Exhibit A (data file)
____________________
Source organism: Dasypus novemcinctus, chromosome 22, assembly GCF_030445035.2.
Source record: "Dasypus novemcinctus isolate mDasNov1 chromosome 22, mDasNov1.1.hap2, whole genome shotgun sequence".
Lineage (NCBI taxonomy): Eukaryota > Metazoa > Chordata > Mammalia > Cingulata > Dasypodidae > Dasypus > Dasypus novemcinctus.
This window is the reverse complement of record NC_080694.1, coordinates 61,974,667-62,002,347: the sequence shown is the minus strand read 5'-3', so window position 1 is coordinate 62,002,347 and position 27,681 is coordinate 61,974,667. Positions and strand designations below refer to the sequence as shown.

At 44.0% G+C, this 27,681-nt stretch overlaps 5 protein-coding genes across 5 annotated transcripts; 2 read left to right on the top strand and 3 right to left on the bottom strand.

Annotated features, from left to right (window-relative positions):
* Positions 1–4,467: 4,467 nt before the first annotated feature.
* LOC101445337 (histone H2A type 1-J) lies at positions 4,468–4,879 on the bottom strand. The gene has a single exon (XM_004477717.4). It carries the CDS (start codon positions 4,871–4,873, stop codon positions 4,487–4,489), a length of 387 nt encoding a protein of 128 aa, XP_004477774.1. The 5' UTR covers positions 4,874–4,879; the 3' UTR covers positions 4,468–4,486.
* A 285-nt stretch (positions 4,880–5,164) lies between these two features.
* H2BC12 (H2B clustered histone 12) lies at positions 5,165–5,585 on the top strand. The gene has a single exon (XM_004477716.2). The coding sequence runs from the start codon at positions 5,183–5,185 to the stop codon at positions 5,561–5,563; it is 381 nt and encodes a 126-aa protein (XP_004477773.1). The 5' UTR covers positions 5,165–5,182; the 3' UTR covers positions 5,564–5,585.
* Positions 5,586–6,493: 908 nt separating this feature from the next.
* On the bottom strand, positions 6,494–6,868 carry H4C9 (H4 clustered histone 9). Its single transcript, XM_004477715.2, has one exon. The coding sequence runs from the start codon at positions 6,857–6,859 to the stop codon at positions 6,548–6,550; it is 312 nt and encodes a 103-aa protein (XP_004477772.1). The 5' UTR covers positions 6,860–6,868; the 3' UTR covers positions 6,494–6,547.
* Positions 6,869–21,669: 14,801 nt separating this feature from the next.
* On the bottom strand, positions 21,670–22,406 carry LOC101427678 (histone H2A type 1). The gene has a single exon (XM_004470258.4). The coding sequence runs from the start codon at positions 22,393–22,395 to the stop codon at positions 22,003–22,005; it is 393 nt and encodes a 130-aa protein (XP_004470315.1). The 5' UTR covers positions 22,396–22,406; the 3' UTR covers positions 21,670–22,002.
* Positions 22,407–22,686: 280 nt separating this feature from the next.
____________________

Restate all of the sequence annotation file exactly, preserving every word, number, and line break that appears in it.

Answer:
Source organism: Dasypus novemcinctus, chromosome 22, assembly GCF_030445035.2.
Source record: "Dasypus novemcinctus isolate mDasNov1 chromosome 22, mDasNov1.1.hap2, whole genome shotgun sequence".
Lineage (NCBI taxonomy): Eukaryota > Metazoa > Chordata > Mammalia > Cingulata > Dasypodidae > Dasypus > Dasypus novemcinctus.
This window is the reverse complement of record NC_080694.1, coordinates 61,974,667-62,002,347: the sequence shown is the minus strand read 5'-3', so window position 1 is coordinate 62,002,347 and position 27,681 is coordinate 61,974,667. Positions and strand designations below refer to the sequence as shown.

At 44.0% G+C, this 27,681-nt stretch overlaps 5 protein-coding genes across 5 annotated transcripts; 2 read left to right on the top strand and 3 right to left on the bottom strand.

Annotated features, from left to right (window-relative positions):
* Positions 1–4,467: 4,467 nt before the first annotated feature.
* LOC101445337 (histone H2A type 1-J) lies at positions 4,468–4,879 on the bottom strand. The gene has a single exon (XM_004477717.4). It carries the CDS (start codon positions 4,871–4,873, stop codon positions 4,487–4,489), a length of 387 nt encoding a protein of 128 aa, XP_004477774.1. The 5' UTR covers positions 4,874–4,879; the 3' UTR covers positions 4,468–4,486.
* A 285-nt stretch (positions 4,880–5,164) lies between these two features.
* H2BC12 (H2B clustered histone 12) lies at positions 5,165–5,585 on the top strand. The gene has a single exon (XM_004477716.2). The coding sequence runs from the start codon at positions 5,183–5,185 to the stop codon at positions 5,561–5,563; it is 381 nt and encodes a 126-aa protein (XP_004477773.1). The 5' UTR covers positions 5,165–5,182; the 3' UTR covers positions 5,564–5,585.
* Positions 5,586–6,493: 908 nt separating this feature from the next.
* On the bottom strand, positions 6,494–6,868 carry H4C9 (H4 clustered histone 9). Its single transcript, XM_004477715.2, has one exon. The coding sequence runs from the start codon at positions 6,857–6,859 to the stop codon at positions 6,548–6,550; it is 312 nt and encodes a 103-aa protein (XP_004477772.1). The 5' UTR covers positions 6,860–6,868; the 3' UTR covers positions 6,494–6,547.
* Positions 6,869–21,669: 14,801 nt separating this feature from the next.
* On the bottom strand, positions 21,670–22,406 carry LOC101427678 (histone H2A type 1). The gene has a single exon (XM_004470258.4). The coding sequence runs from the start codon at positions 22,393–22,395 to the stop codon at positions 22,003–22,005; it is 393 nt and encodes a 130-aa protein (XP_004470315.1). The 5' UTR covers positions 22,396–22,406; the 3' UTR covers positions 21,670–22,002.
* Positions 22,407–22,686: 280 nt separating this feature from the next.